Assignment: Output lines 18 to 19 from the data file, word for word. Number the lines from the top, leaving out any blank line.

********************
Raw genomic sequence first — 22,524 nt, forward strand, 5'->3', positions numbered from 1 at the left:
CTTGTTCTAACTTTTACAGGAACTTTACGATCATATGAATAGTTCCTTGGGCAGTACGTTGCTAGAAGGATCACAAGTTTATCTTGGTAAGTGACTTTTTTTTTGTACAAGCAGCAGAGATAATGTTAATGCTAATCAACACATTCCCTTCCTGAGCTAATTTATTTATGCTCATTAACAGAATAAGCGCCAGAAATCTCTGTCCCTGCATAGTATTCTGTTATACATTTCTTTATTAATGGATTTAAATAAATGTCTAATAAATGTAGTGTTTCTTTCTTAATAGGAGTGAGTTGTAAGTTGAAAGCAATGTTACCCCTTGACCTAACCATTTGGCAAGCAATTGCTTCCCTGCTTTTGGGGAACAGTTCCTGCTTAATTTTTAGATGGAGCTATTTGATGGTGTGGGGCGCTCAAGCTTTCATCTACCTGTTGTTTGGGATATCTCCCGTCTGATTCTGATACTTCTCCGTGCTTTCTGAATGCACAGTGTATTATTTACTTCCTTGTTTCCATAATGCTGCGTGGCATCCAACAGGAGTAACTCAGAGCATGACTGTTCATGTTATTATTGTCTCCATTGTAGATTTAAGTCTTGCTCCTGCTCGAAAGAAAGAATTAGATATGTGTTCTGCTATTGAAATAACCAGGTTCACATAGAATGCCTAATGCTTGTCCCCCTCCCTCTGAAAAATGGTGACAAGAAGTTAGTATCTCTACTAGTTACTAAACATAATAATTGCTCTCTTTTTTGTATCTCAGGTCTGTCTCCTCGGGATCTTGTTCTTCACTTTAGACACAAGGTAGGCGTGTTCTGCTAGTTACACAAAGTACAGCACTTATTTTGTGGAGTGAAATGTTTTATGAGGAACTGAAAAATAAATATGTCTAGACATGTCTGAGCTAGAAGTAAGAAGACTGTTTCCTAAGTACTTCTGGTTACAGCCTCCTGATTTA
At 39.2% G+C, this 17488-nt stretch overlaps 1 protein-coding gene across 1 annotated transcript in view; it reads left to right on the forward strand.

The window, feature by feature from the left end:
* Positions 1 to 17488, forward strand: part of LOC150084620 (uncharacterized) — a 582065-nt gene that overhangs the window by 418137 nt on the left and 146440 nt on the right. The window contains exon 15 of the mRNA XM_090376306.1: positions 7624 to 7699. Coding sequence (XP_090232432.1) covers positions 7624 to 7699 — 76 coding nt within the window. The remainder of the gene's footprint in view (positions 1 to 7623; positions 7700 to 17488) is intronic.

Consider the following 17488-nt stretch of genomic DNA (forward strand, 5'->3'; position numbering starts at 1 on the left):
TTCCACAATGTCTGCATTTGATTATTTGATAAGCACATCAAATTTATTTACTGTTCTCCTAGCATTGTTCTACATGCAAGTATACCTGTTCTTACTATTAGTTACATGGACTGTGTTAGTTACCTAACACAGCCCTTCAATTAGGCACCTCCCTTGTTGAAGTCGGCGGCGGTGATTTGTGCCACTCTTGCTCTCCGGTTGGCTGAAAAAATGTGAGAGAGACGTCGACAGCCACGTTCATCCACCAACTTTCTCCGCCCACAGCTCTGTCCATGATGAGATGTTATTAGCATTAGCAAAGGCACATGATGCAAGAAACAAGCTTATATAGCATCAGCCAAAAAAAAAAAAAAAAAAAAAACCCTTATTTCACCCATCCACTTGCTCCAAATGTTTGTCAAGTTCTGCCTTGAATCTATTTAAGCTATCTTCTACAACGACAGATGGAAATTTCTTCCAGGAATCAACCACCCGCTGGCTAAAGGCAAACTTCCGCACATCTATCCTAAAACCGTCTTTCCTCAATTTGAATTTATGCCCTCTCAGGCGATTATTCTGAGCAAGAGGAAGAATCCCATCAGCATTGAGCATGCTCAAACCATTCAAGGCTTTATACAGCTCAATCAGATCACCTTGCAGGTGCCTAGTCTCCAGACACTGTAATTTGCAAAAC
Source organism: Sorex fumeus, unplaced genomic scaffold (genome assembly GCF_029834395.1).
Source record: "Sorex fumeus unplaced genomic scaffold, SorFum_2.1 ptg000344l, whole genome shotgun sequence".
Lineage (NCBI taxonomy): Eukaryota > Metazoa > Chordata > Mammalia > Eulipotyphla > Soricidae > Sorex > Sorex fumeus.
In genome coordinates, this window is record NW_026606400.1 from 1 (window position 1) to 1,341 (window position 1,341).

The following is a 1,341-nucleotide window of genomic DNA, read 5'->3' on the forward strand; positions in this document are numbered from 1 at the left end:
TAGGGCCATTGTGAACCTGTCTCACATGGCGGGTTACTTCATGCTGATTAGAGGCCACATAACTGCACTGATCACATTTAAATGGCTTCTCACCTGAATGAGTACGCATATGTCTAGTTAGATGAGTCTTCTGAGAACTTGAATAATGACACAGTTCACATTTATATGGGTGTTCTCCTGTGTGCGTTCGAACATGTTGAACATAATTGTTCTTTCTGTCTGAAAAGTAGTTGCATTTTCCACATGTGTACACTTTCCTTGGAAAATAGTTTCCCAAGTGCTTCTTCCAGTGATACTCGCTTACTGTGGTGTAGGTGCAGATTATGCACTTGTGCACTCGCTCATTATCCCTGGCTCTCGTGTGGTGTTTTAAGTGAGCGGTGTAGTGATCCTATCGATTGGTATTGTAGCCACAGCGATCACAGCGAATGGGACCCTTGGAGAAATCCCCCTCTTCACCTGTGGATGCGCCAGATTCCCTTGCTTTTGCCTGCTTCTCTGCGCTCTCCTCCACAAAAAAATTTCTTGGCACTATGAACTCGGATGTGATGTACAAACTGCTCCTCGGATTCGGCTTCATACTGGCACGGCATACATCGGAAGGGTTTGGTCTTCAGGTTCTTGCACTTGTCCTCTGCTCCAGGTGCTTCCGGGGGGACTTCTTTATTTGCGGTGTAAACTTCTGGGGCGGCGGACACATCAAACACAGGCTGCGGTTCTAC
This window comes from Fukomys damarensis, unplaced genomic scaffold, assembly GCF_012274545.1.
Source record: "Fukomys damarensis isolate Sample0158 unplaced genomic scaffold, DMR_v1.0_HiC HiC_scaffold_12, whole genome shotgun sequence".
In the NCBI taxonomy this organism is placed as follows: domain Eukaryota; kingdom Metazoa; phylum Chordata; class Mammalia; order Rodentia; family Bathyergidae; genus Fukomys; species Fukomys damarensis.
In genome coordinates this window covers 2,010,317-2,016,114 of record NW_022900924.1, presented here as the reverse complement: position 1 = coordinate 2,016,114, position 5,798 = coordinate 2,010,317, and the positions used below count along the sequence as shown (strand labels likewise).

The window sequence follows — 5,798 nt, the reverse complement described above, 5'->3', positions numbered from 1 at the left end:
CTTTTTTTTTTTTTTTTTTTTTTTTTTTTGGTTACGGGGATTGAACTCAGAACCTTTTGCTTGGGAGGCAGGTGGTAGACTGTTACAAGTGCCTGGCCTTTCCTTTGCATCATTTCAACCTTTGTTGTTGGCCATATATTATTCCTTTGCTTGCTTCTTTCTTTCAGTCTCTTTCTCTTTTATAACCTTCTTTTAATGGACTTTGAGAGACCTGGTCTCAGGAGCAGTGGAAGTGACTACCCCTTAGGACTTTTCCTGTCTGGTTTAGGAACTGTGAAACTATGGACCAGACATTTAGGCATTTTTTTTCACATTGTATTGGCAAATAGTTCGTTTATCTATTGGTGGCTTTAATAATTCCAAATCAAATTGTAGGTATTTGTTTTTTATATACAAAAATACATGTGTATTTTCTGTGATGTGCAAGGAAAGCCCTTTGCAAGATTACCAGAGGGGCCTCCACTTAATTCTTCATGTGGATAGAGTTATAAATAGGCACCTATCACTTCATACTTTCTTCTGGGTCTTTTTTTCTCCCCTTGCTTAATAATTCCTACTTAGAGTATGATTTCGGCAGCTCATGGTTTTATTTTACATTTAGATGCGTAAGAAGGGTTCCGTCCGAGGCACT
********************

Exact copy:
The window sequence follows — 5,798 nt, the reverse complement described above, 5'->3', positions numbered from 1 at the left end:
CTTTTTTTTTTTTTTTTTTTTTTTTTTTTGGTTACGGGGATTGAACTCAGAACCTTTTGCTTGGGAGGCAGGTGGTAGACTGTTACAAGTGCCTGGCCTTTCCTTTGCATCATTTCAACCTTTGTTGTTGGCCATATATTATTCCTTTGCTTGCTTCTTTCTTTCAGTCTCTTTCTCTTTTATAACCTTCTTTTAATGGACTTTGAGAGACCTGGTCTCAGGAGCAGTGGAAGTGACTACCCCTTAGGACTTTTCCTGTCTGGTTTAGGAACTGTGAAACTATGGACCAGACATTTAGGCATTTTTTTTCACATTGTATTGGCAAATAGTTCGTTTATCTATTGGTGGCTTTAATAATTCCAAATCAAATTGTAGGTATTTGTTTTTTATATACAAAAATACATGTGTATTTTCTGTGATGTGCAAGGAAAGCCCTTTGCAAGATTACCAGAGGGGCCTCCACTTAATTCTTCATGTGGATAGAGTTATAAATAGGCACCTATCACTTCATACTTTCTTCTGGGTCTTTTTTTCTCCCCTTGCTTAATAATTCCTACTTAGAGTATGATTTCGGCAGCTCATGGTTTTATTTTACATTTAGATGCGTAAGAAGGGTTCCGTCCGAGGCACT